Apr 18

Feedbacks about The Swirl from UWM students-07

mayongfeng , 02:56 , feedback | 反馈 , 评论(0) , 引用(0) , 阅读(1594) , Via 本站原创

As I watch the digital video “The Swirl” I see why this piece and others by Ma Yongfeng, have been exhibited internationally. The piece is very, very interesting and unique. Although, not shown at the exhibition, Ma Yongfeng’s other work (displayed in the Art 118 lecture) showed just as much uniqueness and enthusiasm. The piece is 10-15 minutes long and is very simple. It is the observation of 4 or 5 gold fish being washed in a cycle, in a washing machine, hence the title “The Swirl.” For the first few minutes or so, the viewer observes water filling the tub, and afterwards there’s a combination between water rinsing in and out from 4 different, and an agitating tub, back and forth from left to right.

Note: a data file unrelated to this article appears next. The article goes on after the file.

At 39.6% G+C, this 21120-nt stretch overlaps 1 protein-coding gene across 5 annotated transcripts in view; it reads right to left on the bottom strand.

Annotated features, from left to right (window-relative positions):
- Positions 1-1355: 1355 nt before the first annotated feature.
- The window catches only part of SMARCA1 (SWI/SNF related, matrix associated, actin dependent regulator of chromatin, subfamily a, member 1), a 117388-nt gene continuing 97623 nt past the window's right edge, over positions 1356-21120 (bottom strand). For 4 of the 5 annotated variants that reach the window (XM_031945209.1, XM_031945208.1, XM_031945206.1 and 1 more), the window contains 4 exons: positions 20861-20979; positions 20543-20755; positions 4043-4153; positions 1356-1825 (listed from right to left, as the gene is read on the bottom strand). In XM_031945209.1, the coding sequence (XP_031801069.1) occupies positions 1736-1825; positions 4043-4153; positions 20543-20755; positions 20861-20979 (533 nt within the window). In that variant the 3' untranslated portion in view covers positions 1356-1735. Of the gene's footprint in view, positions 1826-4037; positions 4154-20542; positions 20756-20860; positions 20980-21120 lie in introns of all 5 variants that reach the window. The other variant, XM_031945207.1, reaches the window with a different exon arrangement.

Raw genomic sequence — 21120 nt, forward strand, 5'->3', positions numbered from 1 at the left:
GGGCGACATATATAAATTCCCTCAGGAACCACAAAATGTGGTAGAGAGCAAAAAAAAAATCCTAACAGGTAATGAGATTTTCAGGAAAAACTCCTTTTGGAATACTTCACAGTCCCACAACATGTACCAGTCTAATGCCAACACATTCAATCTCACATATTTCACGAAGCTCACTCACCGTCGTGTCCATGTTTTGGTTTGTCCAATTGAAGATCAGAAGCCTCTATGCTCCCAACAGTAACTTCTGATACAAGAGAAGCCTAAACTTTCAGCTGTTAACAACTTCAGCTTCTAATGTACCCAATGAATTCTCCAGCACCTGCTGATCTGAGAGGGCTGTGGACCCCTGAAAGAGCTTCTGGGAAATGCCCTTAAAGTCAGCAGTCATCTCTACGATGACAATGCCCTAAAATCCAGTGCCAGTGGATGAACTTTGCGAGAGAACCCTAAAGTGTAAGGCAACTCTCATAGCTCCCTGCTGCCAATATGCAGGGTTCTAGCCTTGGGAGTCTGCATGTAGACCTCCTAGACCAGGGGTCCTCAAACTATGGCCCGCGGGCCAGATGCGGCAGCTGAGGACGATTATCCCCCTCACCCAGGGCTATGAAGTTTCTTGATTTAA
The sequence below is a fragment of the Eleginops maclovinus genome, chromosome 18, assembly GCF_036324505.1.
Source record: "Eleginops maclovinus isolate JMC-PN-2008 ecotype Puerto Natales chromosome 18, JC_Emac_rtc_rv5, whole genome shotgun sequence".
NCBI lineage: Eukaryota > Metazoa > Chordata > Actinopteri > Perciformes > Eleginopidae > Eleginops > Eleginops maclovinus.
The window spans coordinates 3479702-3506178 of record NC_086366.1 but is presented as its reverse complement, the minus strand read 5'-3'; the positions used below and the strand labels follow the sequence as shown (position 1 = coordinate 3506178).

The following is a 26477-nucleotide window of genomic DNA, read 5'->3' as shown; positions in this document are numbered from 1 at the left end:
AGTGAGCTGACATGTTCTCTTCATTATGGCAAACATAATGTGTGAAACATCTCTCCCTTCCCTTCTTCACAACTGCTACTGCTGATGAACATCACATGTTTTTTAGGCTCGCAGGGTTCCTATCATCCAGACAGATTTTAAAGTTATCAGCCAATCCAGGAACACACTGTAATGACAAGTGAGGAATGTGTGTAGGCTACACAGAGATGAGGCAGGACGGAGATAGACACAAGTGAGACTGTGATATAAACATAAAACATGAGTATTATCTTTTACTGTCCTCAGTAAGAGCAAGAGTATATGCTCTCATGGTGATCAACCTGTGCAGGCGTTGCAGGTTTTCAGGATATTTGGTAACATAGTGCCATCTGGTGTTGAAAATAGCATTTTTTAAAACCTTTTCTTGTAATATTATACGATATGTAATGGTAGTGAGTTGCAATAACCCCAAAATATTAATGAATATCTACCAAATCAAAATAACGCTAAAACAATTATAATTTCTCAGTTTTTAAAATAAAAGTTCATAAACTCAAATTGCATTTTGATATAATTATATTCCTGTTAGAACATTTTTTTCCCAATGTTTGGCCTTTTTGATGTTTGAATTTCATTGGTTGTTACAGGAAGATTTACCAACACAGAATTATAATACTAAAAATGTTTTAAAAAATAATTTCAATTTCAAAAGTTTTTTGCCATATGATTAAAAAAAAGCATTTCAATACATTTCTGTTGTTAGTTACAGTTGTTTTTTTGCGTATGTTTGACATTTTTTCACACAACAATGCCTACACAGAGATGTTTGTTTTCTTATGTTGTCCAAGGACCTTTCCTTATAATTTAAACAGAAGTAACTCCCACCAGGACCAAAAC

The piece is so interesting and so different, but yet so controversial. After watching the piece being previewed in the Art 118 lecture, a good number of my fellow pupils were very disgusted. From what I can gather, they must have been against the treatment of the fish within the piece; one guy, as soon as the machine started to agitate, got up and yelled, “This is bullshit, how is this art?”, and stormed out. Others that chose to stay, but who were still disgusted, said things such as “Oh, that’s not right, give them some water; they’ll suffocate.” I can knid of understand their concern, but at the same time, its not like they were witnessing the murdering of animals or anything. I personally believe that the composition mixed with the suspense of the subject matter combines for a great scene. There’s also a strong contrast between the grayish, silverish metal, the clear water and the vibrant sparkle of the goldfish, especially when one watches the first few minutes of the piece, where the fish are moving limitedly back and forth. I definitely found this piece to be one of the most innovative, at INOVA; The only problem I have with it (and it may very well be metaphorical) is that I don’t understand what this piece has to do with the theme of “Ruins,” other than that the piece was excellent.




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